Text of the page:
United States of America, Plaintiff-appellee, v. Juan Carlos Ramos-chavez, A/k/a Jose Alfredverduzco-beltran, Defendant-appellant, 9 F.3d 1557 (10th Cir. 1993)Annotate this Case
Nov. 4, 1993
Before McKAY, Chief Judge, ENGEL* and BALDOCK, Circuit Judges.
ORDER AND JUDGMENT**
ENGEL, Senior Circuit Judge.
Juan Carlos Ramos-Chavez (Ramos) appeals from the 30 month prison sentence imposed upon him by District Judge Juan G. Burciaga on June 29, 1992. Because we find no error in Judge Burciaga's application of the United States' Sentencing Guidelines (U.S.S.G.) to this case, we affirm Ramos' sentence.
Ramos pled guilty to possession with intent to distribute less than fifty kilograms of marijuana in violation of 21 U.S.C. §§ 841(a) (1) and 841(b) (1) (D) (1993). At sentencing, Ramos unsuccessfully requested a downward adjustment of his prison term under U.S.S.G. § 3B1.2(b), which provides for a decrease in punishment if the defendant is a "minor participant" in the perpetration of the crime. Judge Burciaga specifically ruled that Ramos was not a minor participant and therefore was not entitled to the minor participant sentence adjustment. Tr. 9-10.
We accord great deference to a district court's sentencing decisions. "A district court's determination that a defendant is not a minimal or minor participant under the Sentencing Guidelines is a factual finding which we review for clear error." United States v. Rangel-Arreola, 991 F.2d 1519, 1524 (10th Cir. 1993); United States v. Calderon-Porras, 911 F.2d 421, 422 (10th Cir. 1990). The defendant "has the burden of proving a downward adjustment for his role in the offense was warranted." United States v. Garcia, 987 F.2d 1459, 1461 (10th Cir. 1993).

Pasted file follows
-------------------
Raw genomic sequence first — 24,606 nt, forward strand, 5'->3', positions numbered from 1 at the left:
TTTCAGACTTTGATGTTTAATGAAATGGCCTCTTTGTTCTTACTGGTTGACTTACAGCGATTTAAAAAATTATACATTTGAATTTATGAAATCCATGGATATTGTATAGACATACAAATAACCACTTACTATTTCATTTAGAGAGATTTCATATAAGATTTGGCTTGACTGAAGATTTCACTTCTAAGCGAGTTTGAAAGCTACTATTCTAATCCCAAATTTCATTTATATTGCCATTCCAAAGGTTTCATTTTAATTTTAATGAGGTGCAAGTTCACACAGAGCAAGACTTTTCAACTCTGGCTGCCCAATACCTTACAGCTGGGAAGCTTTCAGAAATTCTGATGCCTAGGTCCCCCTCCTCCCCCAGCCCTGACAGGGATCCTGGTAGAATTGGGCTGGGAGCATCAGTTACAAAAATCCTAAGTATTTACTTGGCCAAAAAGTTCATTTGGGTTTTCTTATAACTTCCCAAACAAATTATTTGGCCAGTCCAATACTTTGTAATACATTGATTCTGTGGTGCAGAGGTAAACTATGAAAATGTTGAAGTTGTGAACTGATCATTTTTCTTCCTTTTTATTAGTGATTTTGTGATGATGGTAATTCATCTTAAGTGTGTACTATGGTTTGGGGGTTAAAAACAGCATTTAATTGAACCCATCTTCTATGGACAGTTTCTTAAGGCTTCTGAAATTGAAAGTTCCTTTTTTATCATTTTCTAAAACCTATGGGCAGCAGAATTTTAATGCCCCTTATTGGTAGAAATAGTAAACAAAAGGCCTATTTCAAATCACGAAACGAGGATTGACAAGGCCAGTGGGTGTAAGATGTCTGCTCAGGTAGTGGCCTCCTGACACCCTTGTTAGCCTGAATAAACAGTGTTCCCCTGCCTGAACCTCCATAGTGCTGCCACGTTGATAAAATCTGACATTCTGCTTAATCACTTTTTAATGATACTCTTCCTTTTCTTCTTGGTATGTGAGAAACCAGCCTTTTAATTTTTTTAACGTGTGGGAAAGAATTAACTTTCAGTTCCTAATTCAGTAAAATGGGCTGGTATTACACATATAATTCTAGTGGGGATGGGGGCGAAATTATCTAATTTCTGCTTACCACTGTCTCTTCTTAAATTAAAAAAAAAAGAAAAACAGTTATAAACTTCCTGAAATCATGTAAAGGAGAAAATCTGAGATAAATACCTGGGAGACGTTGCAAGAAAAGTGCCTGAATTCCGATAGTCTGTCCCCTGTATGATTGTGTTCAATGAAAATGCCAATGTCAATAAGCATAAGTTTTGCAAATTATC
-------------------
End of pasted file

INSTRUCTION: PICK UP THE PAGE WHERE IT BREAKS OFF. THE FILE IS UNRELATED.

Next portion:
Ramos argues that his role in the drug trafficking operation was insubstantial because he was merely a drug courier. Ramos' argument is predicated entirely on the suggestion in the commentary to the Sentencing Guidelines that a one-time drug courier might be entitled to the downward adjustment for "minimal participation." U.S.S.G. § 3B1.2, Application Note 2. In his brief, Ramos concedes that drug couriers are not automatically entitled to the minor role adjustment, but he nevertheless claims to have been a minor participant under the particular circumstances of this case. Appellant's Br. 5.
This court has had ample opportunity to interpret U.S.S.G. § 3B1.2. We have previously determined that a drug courier may play "an important role in [a] marijuana trafficking operation." Rangel-Arreola, 991 F.2d at 1524. Accordingly, we have "refused to adopt a per se rule allowing a downward adjustment based solely on a defendant's status as a drug courier." Ibid. See generally Calderon-Porras, 911 F.2d at 423-4.
Judge Burciaga determined that Ramos failed to carry his burden of proving that he deserved the minor role adjustment. After carefully reviewing Ramos' written arguments and applying the aforementioned legal principles, we see no reason to upset the trial judge's sentencing determination. The judgment below is AFFIRMED.
Honorable Albert J. Engel, Senior Circuit Judge of the United States Court of Appeals for the Sixth Circuit, sitting by designation
This order and judgment has no precedential value and shall not be cited, or used by any court within the Tenth Circuit, except for the purposes of establishing the doctrines of law of the case, res judicata or collateral estoppel. 10th Cir.R. 36.3